A Carleton University professor writes in the current edition of OCUFA's Academic Matters that Hollywood portrayals of campus life bear little resemblance to reality. In fact, academic pursuits have always been peripheral to the university experience in movies: in World War II, universities were a battleground between Nazism and the free world; in the McCarthy period, "cold-war fears about threats to society were projected onto academics." In the 1960s, the sexual revolution and opposition to the Vietnam War made film universities "test beds for new mores." From The Paper Chase to National Lampoon's Animal House, the article is an amusing look at a powerful source of expectations for potential students. Academic Matters (PDF)

Chronicling 40 Years of Higher Ed

The US Chronicle of Higher Education is celebrating its 40th anniversary this week, with a five-decade retrospective timeline on its website. The 1960s and early 70s were dominated by student unrest over the Vietnam War, the draft, civil rights, and other issues. In the 1980s, the debate over political correctness led to what became known as the "culture wars" on campuses. In the 1990s, higher education benefited from the Internet boom and saw the beginnings of a technological revolution that continues to affect academe today. And since 9/11, a national preoccupation with homeland security has brought big changes, both good and bad, to America's campuses. The publication has tracked the expansion of US PSE from 2,329 colleges and universities in 1966, to 4,216 now, enrolling 17.6 million students. Chronicle of Higher Education (requires subscription)

"Yale Shmale" Revisited

Daniel Golden's 2006 book, The Price of Admission, names names and alleges that America's richest and most powerful families receive unacceptable access to the country's elite colleges and universities. "Legacy" admission policies that favour children of alumni often mean that Development offices are overturning merit-based admissions decisions. Some believe Golden's book prompted Harvard to eliminate early admissions, one week after it was published. Golden would like to see alumni and donors lobby elite colleges for more egalitarian admissions practices. University Business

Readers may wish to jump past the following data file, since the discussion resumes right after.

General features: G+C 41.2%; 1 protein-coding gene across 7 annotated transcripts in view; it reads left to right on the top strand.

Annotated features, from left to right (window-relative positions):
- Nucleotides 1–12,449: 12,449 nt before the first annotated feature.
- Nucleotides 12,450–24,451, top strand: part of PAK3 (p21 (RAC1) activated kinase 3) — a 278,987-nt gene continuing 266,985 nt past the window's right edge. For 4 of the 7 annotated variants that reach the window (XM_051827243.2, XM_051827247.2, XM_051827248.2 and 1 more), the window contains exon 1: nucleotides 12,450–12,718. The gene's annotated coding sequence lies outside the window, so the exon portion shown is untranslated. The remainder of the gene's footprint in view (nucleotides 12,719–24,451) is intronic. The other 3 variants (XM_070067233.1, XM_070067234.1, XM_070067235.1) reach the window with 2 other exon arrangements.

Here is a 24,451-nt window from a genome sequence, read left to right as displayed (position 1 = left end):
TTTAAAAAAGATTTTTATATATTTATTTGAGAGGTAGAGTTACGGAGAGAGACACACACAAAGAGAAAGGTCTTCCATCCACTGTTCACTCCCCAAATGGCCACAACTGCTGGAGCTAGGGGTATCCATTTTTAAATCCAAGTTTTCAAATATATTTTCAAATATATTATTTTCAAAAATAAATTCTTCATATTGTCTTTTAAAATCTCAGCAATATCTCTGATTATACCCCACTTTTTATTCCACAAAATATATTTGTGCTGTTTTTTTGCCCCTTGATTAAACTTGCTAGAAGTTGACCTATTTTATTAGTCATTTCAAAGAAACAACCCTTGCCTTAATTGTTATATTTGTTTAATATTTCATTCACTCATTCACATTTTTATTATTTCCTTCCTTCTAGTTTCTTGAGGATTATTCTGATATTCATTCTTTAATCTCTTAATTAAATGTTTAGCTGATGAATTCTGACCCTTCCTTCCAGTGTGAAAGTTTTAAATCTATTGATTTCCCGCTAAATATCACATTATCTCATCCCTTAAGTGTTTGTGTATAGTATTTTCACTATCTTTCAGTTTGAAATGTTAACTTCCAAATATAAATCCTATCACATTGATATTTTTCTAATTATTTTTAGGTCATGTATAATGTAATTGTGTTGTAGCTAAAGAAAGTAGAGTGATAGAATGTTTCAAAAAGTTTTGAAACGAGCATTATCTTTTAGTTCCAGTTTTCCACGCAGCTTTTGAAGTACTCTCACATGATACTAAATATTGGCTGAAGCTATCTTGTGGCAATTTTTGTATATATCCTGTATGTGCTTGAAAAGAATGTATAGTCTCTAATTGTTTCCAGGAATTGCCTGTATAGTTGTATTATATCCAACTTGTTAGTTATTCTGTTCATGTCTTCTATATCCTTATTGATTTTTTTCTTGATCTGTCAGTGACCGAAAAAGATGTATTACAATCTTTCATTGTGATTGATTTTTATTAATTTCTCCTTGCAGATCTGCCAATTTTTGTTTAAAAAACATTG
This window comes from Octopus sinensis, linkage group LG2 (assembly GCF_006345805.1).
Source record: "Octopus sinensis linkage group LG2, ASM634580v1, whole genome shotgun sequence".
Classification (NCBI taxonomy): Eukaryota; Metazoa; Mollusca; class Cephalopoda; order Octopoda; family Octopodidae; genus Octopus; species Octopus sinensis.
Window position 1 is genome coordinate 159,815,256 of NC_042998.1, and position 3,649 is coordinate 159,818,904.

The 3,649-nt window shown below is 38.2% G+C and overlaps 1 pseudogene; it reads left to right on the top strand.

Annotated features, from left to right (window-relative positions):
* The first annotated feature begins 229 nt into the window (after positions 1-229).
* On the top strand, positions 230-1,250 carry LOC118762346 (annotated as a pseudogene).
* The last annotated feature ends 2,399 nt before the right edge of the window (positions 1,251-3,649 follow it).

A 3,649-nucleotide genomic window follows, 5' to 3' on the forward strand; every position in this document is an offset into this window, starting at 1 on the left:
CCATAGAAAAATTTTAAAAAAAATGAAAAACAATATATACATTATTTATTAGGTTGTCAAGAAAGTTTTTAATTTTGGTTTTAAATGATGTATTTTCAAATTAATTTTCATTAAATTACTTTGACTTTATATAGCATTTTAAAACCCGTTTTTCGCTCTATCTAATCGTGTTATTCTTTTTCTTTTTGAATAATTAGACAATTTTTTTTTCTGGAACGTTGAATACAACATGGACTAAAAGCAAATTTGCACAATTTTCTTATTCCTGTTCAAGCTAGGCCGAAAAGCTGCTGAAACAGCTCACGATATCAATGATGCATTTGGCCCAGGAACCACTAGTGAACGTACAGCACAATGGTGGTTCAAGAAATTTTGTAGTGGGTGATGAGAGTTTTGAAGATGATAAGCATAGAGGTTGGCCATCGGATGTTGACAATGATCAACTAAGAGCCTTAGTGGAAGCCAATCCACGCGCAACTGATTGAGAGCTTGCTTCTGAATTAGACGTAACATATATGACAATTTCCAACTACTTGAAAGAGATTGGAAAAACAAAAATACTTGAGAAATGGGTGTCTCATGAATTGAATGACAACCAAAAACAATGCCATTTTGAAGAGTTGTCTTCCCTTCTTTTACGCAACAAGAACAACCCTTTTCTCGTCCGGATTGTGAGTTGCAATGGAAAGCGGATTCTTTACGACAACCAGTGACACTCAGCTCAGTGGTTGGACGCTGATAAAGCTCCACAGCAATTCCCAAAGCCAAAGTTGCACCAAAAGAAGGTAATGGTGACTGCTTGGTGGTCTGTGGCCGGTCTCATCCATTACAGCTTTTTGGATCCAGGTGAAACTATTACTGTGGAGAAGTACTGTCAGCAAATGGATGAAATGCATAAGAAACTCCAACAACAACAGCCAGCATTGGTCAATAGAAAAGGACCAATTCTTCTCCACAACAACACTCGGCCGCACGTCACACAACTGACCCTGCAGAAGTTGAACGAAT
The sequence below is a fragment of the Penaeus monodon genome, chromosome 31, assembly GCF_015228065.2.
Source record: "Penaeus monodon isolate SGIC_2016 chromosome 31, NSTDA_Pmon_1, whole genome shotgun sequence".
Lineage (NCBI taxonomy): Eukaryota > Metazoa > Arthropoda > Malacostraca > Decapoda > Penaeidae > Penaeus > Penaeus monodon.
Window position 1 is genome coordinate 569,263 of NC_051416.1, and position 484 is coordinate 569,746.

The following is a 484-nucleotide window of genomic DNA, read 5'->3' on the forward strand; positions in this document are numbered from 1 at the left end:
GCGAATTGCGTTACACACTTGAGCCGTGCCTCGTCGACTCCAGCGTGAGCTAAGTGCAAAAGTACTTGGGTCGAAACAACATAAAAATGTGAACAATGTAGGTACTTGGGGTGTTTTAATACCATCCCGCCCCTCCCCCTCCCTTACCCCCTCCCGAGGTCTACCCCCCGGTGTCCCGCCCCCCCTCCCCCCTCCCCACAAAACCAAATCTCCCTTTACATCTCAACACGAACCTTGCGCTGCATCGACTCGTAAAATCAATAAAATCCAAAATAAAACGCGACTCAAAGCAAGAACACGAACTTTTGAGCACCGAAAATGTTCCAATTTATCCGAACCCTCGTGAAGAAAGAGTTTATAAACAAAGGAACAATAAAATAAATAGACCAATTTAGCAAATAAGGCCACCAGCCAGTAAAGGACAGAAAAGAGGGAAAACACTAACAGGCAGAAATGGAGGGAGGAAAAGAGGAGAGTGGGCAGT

US Public Colleges and the Disadvantaged

A report released Monday by the Education Trust argues that America's flagship public universities have regressed, rather than making progress, on enrolling and graduating minority and low-income students since 1995. Only 4 of 50 universities received a B grade, and none received an A. In particular, merit-based aid directed 406% more scholarship money to families with six-figure incomes, while need-based aid to the poorest families actually declined. Administrators defend the quest for academic excellence, while critics suggest merit-based aid has more to do with input-based rankings like US News & World Report. "In the relentless pursuit not of expanded opportunity but of increased selectivity, many of these flagship institutions have become more and more enclaves for the most privileged of their state’s young people." InsideHigherEd 

Kaplan Plans UK's First For-Profit University

American education company Kaplan, which built its reputation through SAT coaching and now has 75 campuses across the US, has revenues of more than $1 billion US and has joint ventures with two established English universities. Last year, Kaplan bought Holborn College, a private business college in London England with 1,900 students. Kaplan's CEO told the Financial Times that only with private PSE institutions could the UK government achieve its goal of 50% PSE participation. The Guardian